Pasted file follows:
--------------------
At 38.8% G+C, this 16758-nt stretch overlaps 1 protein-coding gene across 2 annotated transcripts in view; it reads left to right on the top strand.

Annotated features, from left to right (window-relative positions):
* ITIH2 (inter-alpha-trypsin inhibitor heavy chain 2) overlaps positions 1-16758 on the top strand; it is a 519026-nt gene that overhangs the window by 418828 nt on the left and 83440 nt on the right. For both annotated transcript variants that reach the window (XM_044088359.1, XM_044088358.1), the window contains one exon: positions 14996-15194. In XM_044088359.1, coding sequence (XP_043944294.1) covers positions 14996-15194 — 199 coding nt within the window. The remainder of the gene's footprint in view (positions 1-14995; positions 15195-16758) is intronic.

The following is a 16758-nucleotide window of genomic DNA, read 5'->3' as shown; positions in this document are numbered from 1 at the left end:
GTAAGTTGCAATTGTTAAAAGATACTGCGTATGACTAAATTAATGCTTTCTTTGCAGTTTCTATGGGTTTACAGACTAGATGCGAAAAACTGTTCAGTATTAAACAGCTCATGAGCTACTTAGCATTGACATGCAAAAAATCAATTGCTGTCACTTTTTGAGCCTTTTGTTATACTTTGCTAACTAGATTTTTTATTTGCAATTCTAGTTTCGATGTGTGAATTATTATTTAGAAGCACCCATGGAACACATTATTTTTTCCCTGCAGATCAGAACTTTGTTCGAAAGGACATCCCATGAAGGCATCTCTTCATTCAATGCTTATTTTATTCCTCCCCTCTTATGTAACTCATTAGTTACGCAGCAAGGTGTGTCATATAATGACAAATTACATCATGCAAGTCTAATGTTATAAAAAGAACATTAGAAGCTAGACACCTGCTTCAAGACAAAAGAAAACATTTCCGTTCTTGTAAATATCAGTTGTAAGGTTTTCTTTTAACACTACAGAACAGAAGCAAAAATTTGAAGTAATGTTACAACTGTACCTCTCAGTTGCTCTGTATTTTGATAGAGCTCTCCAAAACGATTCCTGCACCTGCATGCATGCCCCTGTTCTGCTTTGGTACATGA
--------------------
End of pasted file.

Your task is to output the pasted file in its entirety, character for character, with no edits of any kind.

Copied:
At 38.8% G+C, this 16758-nt stretch overlaps 1 protein-coding gene across 2 annotated transcripts in view; it reads left to right on the top strand.

Annotated features, from left to right (window-relative positions):
* ITIH2 (inter-alpha-trypsin inhibitor heavy chain 2) overlaps positions 1-16758 on the top strand; it is a 519026-nt gene that overhangs the window by 418828 nt on the left and 83440 nt on the right. For both annotated transcript variants that reach the window (XM_044088359.1, XM_044088358.1), the window contains one exon: positions 14996-15194. In XM_044088359.1, coding sequence (XP_043944294.1) covers positions 14996-15194 — 199 coding nt within the window. The remainder of the gene's footprint in view (positions 1-14995; positions 15195-16758) is intronic.

The following is a 16758-nucleotide window of genomic DNA, read 5'->3' as shown; positions in this document are numbered from 1 at the left end:
GTAAGTTGCAATTGTTAAAAGATACTGCGTATGACTAAATTAATGCTTTCTTTGCAGTTTCTATGGGTTTACAGACTAGATGCGAAAAACTGTTCAGTATTAAACAGCTCATGAGCTACTTAGCATTGACATGCAAAAAATCAATTGCTGTCACTTTTTGAGCCTTTTGTTATACTTTGCTAACTAGATTTTTTATTTGCAATTCTAGTTTCGATGTGTGAATTATTATTTAGAAGCACCCATGGAACACATTATTTTTTCCCTGCAGATCAGAACTTTGTTCGAAAGGACATCCCATGAAGGCATCTCTTCATTCAATGCTTATTTTATTCCTCCCCTCTTATGTAACTCATTAGTTACGCAGCAAGGTGTGTCATATAATGACAAATTACATCATGCAAGTCTAATGTTATAAAAAGAACATTAGAAGCTAGACACCTGCTTCAAGACAAAAGAAAACATTTCCGTTCTTGTAAATATCAGTTGTAAGGTTTTCTTTTAACACTACAGAACAGAAGCAAAAATTTGAAGTAATGTTACAACTGTACCTCTCAGTTGCTCTGTATTTTGATAGAGCTCTCCAAAACGATTCCTGCACCTGCATGCATGCCCCTGTTCTGCTTTGGTACATGA